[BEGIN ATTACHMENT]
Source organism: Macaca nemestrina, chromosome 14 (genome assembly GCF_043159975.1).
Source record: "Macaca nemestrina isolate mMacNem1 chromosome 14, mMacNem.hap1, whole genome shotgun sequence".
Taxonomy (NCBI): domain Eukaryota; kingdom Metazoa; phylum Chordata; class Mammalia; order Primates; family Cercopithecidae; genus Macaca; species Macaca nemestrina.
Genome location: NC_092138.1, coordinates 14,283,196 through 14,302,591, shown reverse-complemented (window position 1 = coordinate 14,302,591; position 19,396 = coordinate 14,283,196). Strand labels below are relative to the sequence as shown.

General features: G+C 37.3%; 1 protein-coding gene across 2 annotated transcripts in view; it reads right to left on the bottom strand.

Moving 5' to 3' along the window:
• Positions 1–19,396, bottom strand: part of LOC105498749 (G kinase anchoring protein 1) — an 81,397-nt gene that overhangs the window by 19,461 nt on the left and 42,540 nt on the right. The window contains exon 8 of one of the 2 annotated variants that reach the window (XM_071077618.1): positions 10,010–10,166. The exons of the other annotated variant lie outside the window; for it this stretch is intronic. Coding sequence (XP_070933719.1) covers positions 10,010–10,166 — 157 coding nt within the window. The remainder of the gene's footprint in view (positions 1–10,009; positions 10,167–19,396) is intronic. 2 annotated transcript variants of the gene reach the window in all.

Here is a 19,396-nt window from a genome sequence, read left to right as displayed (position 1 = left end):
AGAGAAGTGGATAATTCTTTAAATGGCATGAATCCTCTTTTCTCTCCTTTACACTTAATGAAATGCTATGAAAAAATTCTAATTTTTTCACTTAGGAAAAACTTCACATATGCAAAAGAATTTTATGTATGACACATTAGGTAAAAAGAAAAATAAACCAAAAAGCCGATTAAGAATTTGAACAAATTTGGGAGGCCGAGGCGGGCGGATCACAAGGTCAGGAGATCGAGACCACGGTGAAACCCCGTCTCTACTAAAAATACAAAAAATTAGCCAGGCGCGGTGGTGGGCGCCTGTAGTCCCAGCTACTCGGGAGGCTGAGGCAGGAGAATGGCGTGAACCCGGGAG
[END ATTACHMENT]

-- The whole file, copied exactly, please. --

Source organism: Macaca nemestrina, chromosome 14 (genome assembly GCF_043159975.1).
Source record: "Macaca nemestrina isolate mMacNem1 chromosome 14, mMacNem.hap1, whole genome shotgun sequence".
Taxonomy (NCBI): domain Eukaryota; kingdom Metazoa; phylum Chordata; class Mammalia; order Primates; family Cercopithecidae; genus Macaca; species Macaca nemestrina.
Genome location: NC_092138.1, coordinates 14,283,196 through 14,302,591, shown reverse-complemented (window position 1 = coordinate 14,302,591; position 19,396 = coordinate 14,283,196). Strand labels below are relative to the sequence as shown.

General features: G+C 37.3%; 1 protein-coding gene across 2 annotated transcripts in view; it reads right to left on the bottom strand.

Moving 5' to 3' along the window:
• Positions 1–19,396, bottom strand: part of LOC105498749 (G kinase anchoring protein 1) — an 81,397-nt gene that overhangs the window by 19,461 nt on the left and 42,540 nt on the right. The window contains exon 8 of one of the 2 annotated variants that reach the window (XM_071077618.1): positions 10,010–10,166. The exons of the other annotated variant lie outside the window; for it this stretch is intronic. Coding sequence (XP_070933719.1) covers positions 10,010–10,166 — 157 coding nt within the window. The remainder of the gene's footprint in view (positions 1–10,009; positions 10,167–19,396) is intronic. 2 annotated transcript variants of the gene reach the window in all.

Here is a 19,396-nt window from a genome sequence, read left to right as displayed (position 1 = left end):
AGAGAAGTGGATAATTCTTTAAATGGCATGAATCCTCTTTTCTCTCCTTTACACTTAATGAAATGCTATGAAAAAATTCTAATTTTTTCACTTAGGAAAAACTTCACATATGCAAAAGAATTTTATGTATGACACATTAGGTAAAAAGAAAAATAAACCAAAAAGCCGATTAAGAATTTGAACAAATTTGGGAGGCCGAGGCGGGCGGATCACAAGGTCAGGAGATCGAGACCACGGTGAAACCCCGTCTCTACTAAAAATACAAAAAATTAGCCAGGCGCGGTGGTGGGCGCCTGTAGTCCCAGCTACTCGGGAGGCTGAGGCAGGAGAATGGCGTGAACCCGGGAG